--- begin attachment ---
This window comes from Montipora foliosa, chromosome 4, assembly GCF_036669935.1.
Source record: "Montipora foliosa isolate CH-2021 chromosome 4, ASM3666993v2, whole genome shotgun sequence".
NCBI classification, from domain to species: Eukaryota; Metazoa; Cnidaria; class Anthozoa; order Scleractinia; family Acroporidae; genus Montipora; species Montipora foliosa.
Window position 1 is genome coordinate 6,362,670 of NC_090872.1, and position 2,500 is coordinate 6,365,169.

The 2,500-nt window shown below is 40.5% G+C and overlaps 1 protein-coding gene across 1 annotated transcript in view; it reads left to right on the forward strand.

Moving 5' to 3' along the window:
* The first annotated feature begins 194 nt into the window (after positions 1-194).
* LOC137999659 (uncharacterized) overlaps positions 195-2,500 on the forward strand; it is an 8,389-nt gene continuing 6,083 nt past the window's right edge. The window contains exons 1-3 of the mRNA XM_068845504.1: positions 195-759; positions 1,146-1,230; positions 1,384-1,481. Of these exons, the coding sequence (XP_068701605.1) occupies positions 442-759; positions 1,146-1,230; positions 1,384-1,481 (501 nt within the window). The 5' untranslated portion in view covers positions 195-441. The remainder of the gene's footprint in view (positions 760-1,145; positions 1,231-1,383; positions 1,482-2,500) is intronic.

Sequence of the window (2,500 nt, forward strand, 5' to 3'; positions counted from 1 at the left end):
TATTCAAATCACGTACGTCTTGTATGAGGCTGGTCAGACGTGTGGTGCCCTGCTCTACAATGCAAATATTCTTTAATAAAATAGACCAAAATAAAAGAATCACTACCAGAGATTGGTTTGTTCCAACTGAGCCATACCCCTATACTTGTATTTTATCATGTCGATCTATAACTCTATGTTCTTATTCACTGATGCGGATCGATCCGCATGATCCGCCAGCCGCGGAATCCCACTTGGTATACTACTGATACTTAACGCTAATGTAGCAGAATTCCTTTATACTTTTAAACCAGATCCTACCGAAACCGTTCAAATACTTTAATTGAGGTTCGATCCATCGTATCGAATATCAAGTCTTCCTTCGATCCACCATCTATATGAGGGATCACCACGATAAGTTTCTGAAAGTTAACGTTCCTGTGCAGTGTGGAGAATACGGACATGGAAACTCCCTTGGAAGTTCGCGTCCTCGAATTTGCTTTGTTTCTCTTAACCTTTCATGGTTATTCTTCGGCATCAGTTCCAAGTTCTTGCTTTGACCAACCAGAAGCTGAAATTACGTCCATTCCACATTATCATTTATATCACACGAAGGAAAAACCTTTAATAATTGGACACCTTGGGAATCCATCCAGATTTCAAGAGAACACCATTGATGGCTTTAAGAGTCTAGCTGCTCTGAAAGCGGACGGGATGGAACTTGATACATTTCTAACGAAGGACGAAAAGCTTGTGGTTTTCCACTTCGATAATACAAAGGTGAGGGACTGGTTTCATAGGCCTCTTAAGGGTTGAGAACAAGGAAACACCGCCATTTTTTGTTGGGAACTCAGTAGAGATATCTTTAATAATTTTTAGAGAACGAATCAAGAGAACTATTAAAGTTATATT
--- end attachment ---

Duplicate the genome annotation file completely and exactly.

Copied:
This window comes from Montipora foliosa, chromosome 4, assembly GCF_036669935.1.
Source record: "Montipora foliosa isolate CH-2021 chromosome 4, ASM3666993v2, whole genome shotgun sequence".
NCBI classification, from domain to species: Eukaryota; Metazoa; Cnidaria; class Anthozoa; order Scleractinia; family Acroporidae; genus Montipora; species Montipora foliosa.
Window position 1 is genome coordinate 6,362,670 of NC_090872.1, and position 2,500 is coordinate 6,365,169.

The 2,500-nt window shown below is 40.5% G+C and overlaps 1 protein-coding gene across 1 annotated transcript in view; it reads left to right on the forward strand.

Moving 5' to 3' along the window:
* The first annotated feature begins 194 nt into the window (after positions 1-194).
* LOC137999659 (uncharacterized) overlaps positions 195-2,500 on the forward strand; it is an 8,389-nt gene continuing 6,083 nt past the window's right edge. The window contains exons 1-3 of the mRNA XM_068845504.1: positions 195-759; positions 1,146-1,230; positions 1,384-1,481. Of these exons, the coding sequence (XP_068701605.1) occupies positions 442-759; positions 1,146-1,230; positions 1,384-1,481 (501 nt within the window). The 5' untranslated portion in view covers positions 195-441. The remainder of the gene's footprint in view (positions 760-1,145; positions 1,231-1,383; positions 1,482-2,500) is intronic.

Sequence of the window (2,500 nt, forward strand, 5' to 3'; positions counted from 1 at the left end):
TATTCAAATCACGTACGTCTTGTATGAGGCTGGTCAGACGTGTGGTGCCCTGCTCTACAATGCAAATATTCTTTAATAAAATAGACCAAAATAAAAGAATCACTACCAGAGATTGGTTTGTTCCAACTGAGCCATACCCCTATACTTGTATTTTATCATGTCGATCTATAACTCTATGTTCTTATTCACTGATGCGGATCGATCCGCATGATCCGCCAGCCGCGGAATCCCACTTGGTATACTACTGATACTTAACGCTAATGTAGCAGAATTCCTTTATACTTTTAAACCAGATCCTACCGAAACCGTTCAAATACTTTAATTGAGGTTCGATCCATCGTATCGAATATCAAGTCTTCCTTCGATCCACCATCTATATGAGGGATCACCACGATAAGTTTCTGAAAGTTAACGTTCCTGTGCAGTGTGGAGAATACGGACATGGAAACTCCCTTGGAAGTTCGCGTCCTCGAATTTGCTTTGTTTCTCTTAACCTTTCATGGTTATTCTTCGGCATCAGTTCCAAGTTCTTGCTTTGACCAACCAGAAGCTGAAATTACGTCCATTCCACATTATCATTTATATCACACGAAGGAAAAACCTTTAATAATTGGACACCTTGGGAATCCATCCAGATTTCAAGAGAACACCATTGATGGCTTTAAGAGTCTAGCTGCTCTGAAAGCGGACGGGATGGAACTTGATACATTTCTAACGAAGGACGAAAAGCTTGTGGTTTTCCACTTCGATAATACAAAGGTGAGGGACTGGTTTCATAGGCCTCTTAAGGGTTGAGAACAAGGAAACACCGCCATTTTTTGTTGGGAACTCAGTAGAGATATCTTTAATAATTTTTAGAGAACGAATCAAGAGAACTATTAAAGTTATATT